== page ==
If you like the movie Coraline…(and my October spooky reads plan)

GUYS. We *finally* made it to my favorite month of the entire year. I savor all 31 days and they always go by so fast (especially now that my Bean is here…he was born in October. And he is going to be four in 3 short weeks. FOUR. Where did the time go??)

Last year, I reviewed five spooky reads, one each week. This year, my brilliant sister came up with the movie/book comparison idea and I think it’s great! With the exception of this week, each week we will choose a movie and pair it with a book that we think is reminiscent of that movie. For instance, next week I am reviewing Frost by Marianna Baer and think it’s a good one to pick up if you enjoyed The Shining. I realize The Shining is also a book, but as Stephen King tells it, Kubrick didn’t do a great job adapting his book for screen. And I will agree, The Shining isn’t my favorite movie. It took my husband four tries to get me to sit and stay awake for the entire thing and I came out on the other side going “meh.” However, Frost was pretty good and there are similarities between the movie and the book that I will address next week. This week, I am going very tongue in cheek and saying…

If you liked the movie Coraline, you should check out the book….


Let’s talk about that.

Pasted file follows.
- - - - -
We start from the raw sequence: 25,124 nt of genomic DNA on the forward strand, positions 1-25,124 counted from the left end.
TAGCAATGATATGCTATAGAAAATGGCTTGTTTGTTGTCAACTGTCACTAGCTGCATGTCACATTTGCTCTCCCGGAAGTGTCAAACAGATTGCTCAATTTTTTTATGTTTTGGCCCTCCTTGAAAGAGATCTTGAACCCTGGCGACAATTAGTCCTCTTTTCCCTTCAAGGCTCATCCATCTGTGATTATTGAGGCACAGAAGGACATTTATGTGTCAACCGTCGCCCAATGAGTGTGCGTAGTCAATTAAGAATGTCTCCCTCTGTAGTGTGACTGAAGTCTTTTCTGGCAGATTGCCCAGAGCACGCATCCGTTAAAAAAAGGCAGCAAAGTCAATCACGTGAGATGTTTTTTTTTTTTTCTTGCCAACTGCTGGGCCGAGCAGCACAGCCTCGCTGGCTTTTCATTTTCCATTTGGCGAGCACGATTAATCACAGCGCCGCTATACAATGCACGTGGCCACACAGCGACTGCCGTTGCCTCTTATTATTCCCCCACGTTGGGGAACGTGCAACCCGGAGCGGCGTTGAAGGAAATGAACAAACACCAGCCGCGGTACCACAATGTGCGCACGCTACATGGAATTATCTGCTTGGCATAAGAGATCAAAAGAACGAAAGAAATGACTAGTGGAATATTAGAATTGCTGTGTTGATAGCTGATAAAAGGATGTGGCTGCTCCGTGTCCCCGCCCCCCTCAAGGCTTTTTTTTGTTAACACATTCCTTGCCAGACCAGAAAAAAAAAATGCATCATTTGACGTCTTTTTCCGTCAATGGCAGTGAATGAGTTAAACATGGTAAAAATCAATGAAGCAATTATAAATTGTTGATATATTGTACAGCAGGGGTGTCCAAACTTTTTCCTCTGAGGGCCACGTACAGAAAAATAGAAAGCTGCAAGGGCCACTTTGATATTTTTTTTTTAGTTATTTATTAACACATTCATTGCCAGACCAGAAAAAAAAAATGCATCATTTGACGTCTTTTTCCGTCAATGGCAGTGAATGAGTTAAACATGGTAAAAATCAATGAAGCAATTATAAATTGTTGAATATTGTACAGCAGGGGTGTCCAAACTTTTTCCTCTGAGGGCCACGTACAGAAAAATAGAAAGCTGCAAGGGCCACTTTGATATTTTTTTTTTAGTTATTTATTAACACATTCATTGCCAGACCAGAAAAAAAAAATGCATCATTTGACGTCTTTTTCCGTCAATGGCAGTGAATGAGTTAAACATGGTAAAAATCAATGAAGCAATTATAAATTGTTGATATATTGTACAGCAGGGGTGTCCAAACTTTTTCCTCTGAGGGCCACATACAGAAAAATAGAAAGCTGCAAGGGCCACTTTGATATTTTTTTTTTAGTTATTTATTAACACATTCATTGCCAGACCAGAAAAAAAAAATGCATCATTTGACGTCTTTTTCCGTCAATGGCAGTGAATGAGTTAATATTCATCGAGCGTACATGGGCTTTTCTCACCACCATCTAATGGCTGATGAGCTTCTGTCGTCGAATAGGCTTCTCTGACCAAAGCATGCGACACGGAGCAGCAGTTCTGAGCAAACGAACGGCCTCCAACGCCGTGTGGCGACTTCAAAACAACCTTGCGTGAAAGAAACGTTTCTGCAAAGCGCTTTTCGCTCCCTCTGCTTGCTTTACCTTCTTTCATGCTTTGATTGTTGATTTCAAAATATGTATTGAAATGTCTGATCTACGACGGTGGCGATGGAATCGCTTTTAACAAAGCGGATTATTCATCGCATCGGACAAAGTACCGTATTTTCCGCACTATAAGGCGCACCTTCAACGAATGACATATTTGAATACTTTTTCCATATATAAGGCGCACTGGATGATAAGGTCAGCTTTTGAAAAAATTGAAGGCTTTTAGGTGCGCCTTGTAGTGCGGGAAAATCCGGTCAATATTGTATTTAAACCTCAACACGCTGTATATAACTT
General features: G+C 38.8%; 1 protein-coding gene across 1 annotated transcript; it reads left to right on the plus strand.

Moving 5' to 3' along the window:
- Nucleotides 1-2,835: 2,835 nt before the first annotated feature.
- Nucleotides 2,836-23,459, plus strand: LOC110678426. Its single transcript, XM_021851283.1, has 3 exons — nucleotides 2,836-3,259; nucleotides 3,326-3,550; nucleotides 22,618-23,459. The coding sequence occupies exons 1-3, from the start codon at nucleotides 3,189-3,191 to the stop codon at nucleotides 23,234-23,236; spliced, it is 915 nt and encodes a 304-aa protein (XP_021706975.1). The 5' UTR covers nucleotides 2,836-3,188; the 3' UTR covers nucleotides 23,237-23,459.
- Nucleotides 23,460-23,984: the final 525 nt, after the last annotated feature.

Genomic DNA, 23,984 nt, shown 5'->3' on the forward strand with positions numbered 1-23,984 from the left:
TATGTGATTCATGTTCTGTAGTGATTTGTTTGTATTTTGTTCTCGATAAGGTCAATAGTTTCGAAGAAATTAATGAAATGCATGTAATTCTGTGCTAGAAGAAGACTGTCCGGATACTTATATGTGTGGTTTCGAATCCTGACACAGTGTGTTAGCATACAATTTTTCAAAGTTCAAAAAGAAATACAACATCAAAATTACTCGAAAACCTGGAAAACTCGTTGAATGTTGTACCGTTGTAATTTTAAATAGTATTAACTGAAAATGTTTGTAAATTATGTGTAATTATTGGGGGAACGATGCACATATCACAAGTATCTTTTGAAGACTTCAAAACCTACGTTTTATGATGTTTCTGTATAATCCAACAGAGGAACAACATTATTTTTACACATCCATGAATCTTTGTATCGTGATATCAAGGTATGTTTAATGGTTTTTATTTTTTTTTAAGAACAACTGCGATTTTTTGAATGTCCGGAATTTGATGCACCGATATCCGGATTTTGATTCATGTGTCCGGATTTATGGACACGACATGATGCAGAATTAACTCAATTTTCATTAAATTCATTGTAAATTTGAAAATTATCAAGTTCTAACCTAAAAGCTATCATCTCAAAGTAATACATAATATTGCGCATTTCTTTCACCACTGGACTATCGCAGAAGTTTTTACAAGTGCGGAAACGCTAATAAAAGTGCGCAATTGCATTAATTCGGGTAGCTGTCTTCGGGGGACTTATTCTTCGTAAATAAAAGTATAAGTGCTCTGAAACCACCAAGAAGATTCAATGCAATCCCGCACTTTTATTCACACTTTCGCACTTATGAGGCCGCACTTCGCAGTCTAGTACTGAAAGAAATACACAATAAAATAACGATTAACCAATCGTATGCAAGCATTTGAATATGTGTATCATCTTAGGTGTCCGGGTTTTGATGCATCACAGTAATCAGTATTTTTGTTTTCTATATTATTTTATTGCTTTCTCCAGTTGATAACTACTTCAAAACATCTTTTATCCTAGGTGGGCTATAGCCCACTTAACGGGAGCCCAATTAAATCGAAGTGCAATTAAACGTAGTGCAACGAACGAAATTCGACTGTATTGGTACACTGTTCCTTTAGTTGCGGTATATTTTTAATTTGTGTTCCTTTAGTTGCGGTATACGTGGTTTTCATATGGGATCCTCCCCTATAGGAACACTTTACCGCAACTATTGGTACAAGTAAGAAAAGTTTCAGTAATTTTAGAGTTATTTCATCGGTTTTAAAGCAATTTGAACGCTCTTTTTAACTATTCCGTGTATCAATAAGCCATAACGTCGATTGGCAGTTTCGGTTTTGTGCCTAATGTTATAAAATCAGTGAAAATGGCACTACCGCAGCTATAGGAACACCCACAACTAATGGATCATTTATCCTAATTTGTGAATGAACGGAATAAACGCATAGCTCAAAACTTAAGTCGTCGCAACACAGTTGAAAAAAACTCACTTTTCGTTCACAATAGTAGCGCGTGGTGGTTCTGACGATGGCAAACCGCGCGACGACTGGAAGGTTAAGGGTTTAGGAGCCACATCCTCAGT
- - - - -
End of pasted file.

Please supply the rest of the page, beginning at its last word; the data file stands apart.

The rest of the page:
It’s no big secret that Neil Gaiman is in my top ten authors list. I’m working my way through his works (about to start Neverwhere, actually) but Coraline was the book that started it all. I was in 8th grade and was a guinea pig for new novels for my middle school librarians. And I loved it. Also, that trend never died. I became well-known in all my school libraries, was often used to test run new books they’d had come in, and I even served as a library aide for two years in high school. Is it really any wonder I am now pursuing that career myself?

Anyway, Coraline introduced me to the amazing world of Neil Gaiman. I devoured Coraline, huddled under my sheets with a flashlight because I was *that* kid-the one who needed full body “protection” when reading something creepy. I quickly followed Coraline with his book Stardust and the rest, they say, is history.


Coraline’s new flat has twenty-one windows and fourteen doors. Thirteen doors open freely. The fourteenth is locked and, when unlocked, has only a brick wall on the other side. That is until the day it doesn’t.

Coraline follows the new passage into another flat in another house almost identical to hers. But it’s not.

The food is better, the toy box has amazing wind up angels that soar around the bedroom, books whose pictures move, little chattering dinosaur skulls. But there’s also other children there, trapped in the mirrors, and another mother and another father as well. Other mother wants Coraline to stay with them and be their little girl forever and she won’t take no for an answer.